Leaked Samsung, MediaTek and LG certificates used to hack Android devices
Platform certificates used by Android device vendors to digitally ‘sign’ and verify mobile applications are being misused by malicious actors to sign apps containing malware. Android original equipment manufacturers (OEMs) Samsung, LG and MediaTek are some of the big wigs affected, along with Revociew and Szoroco.
Łukasz Siewierski, a reverse engineer at Google’s Android Security Team, published on the Android Partner Vulnerability Initiative (AVPI) issue tracking detailing the misuse of OEM platform certificates to pass off malicious apps as legitimate.
A platform certificate, also called platform key, “is the application signing certificate used to sign the ‘android’ application on the system image. The ‘android’ application runs with a highly privileged user ID – android.uid.system – and has system permissions, including permissions to to gain access to user data,” says Siewierskis mail at AVPI.
“Any other application signed with the same certificate can declare that it wants to run with the same user ID, giving it the same level of access to the Android operating system.”
Through malware signed with a legitimate platform certificate, threat actors can essentially give themselves the key to the entire device, thereby allowing unrestricted access to stored data. Moreover, threat actors can also push malware disguised as an update for existing apps without the target user or the device’s built-in protections noticing, given the malware will be digitally signed with the platform certificate.
Google listed ten examples of malware and their corresponding SHA256 hashes. However, it is unclear exactly how the misused platform certificates were leaked or exactly where the malware/malicious apps were found or if they were previously distributed on the Google Play Store, any third-party stores or APK distribution sites.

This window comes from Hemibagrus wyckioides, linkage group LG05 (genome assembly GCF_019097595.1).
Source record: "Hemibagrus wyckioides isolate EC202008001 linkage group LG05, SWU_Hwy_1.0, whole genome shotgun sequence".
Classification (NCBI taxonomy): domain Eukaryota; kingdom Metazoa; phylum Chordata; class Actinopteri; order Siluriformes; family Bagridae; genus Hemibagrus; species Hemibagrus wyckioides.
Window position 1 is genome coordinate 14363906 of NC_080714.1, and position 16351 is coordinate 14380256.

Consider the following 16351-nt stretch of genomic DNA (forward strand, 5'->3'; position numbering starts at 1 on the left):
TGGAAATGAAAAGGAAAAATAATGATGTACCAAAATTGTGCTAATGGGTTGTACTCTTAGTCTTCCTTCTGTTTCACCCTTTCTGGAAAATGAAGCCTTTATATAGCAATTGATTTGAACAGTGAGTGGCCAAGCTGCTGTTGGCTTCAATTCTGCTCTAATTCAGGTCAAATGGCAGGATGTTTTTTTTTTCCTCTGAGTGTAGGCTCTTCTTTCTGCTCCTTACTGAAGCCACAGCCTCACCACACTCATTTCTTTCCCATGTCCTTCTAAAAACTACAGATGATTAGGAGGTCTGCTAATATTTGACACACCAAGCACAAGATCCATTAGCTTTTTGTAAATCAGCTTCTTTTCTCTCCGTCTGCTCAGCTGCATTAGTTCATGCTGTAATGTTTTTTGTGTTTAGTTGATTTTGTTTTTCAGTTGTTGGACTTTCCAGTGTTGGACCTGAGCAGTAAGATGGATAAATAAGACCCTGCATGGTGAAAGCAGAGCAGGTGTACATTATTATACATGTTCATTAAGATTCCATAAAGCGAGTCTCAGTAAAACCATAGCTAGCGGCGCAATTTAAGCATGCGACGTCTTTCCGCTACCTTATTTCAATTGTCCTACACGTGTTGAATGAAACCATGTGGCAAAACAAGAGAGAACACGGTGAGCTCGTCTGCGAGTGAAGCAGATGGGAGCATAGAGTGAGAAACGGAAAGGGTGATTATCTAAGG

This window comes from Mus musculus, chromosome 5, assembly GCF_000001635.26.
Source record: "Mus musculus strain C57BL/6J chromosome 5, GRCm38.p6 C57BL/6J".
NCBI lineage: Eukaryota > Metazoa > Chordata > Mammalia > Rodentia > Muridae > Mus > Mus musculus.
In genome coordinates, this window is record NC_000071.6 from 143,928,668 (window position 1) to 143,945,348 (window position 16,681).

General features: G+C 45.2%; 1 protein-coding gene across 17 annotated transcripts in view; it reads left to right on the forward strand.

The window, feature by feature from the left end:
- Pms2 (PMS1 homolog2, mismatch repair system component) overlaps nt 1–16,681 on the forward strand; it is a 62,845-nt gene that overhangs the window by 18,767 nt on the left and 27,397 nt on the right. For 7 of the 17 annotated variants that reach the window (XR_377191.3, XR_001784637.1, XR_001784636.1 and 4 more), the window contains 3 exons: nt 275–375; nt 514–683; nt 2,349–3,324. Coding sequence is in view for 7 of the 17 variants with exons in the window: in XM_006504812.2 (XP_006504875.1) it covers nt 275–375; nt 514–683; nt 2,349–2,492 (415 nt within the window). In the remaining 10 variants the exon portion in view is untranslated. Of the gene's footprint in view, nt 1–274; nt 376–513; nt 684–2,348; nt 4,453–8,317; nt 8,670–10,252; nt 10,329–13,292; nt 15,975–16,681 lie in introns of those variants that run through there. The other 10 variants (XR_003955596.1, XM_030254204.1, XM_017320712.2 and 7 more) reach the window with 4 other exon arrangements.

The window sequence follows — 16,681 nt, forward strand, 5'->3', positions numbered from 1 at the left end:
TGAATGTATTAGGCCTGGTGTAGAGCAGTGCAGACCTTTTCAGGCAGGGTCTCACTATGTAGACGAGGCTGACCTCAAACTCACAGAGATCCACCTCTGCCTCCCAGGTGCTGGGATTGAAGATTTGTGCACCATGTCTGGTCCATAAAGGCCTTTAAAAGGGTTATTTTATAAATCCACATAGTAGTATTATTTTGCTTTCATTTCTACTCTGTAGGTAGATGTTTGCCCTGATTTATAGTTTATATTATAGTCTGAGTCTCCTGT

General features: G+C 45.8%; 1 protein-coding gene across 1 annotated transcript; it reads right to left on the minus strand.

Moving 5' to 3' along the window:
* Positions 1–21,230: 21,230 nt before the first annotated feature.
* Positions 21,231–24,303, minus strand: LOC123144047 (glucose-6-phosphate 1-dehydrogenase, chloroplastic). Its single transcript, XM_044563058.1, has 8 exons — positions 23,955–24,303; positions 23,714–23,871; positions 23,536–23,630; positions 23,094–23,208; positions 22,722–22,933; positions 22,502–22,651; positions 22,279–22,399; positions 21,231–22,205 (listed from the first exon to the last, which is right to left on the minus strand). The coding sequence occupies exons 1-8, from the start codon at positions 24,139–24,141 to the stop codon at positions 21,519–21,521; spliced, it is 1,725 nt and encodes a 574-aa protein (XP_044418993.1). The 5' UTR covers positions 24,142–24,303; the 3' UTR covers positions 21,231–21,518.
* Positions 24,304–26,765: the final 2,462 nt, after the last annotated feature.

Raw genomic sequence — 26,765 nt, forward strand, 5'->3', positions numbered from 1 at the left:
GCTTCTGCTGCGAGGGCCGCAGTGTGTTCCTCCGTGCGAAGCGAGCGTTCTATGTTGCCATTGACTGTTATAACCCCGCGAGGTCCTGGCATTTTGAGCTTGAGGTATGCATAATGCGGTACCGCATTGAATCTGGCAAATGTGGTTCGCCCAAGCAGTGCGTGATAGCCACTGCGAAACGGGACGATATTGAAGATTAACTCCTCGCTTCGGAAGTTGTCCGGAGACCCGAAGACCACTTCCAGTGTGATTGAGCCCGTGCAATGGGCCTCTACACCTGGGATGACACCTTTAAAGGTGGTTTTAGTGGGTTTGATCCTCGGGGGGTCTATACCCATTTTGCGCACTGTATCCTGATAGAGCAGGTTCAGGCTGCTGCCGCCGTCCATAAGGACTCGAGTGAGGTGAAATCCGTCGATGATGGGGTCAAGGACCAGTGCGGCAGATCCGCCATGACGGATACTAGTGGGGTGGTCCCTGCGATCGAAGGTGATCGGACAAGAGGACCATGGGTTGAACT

See more: Google accuses Spanish security firm of developing exploit tools for Chrome and Microsoft Defender
The ten apps with malware are listed below. These apps contained information stealers, malware droppers, Trojans (HiddenAd) and Metasploit.
APKMirror’s Artem Russakovskii found that some of the malware samples authenticated with Samsung’s platform certificate was from 2016.
Happened… The Samsung leak, for example, 6 years ago!??????
Is this an isolated incident of some kind, or a false positive, or are there multiple cases? I can’t figure out how to apply @virustotal for all matches for a given signature – it only shows 1. pic.twitter.com/Tf8g5T4ebo
— Artem Russakovskii 🇺🇦 (@ArtemR) 1 December 2022
“Samsung takes the security of Galaxy devices seriously. We have issued security updates since 2016 after being made aware of the issue, and there have been no known security incidents regarding this potential vulnerability. We always recommend that users keep their devices up to date with the latest software updates, Samsung told XDA Developers.
However, Samsung’s statement raises more questions than it answers, such as whether the company waited for security incidents before patching or how exactly the South Korean giant fixed the problem.
Nonetheless, Google said it informed all affected vendors and that they have taken respective remedial actions. “All affected parties should rotate the platform certificate by replacing it with a new set of public and private keys. In addition, they should conduct an internal investigation to determine the cause of the problem and take steps to prevent the incident from happening in the future,” Google said.
“We also strongly recommend minimizing the number of applications signed with the platform certificate, as it will significantly reduce the cost of rotating platform keys should a similar event occur in the future.”
For the list of malware signed with platform certificates from other vendors, replace the SHA256 hash in the search field at this APKMirror page with the supplier’s.
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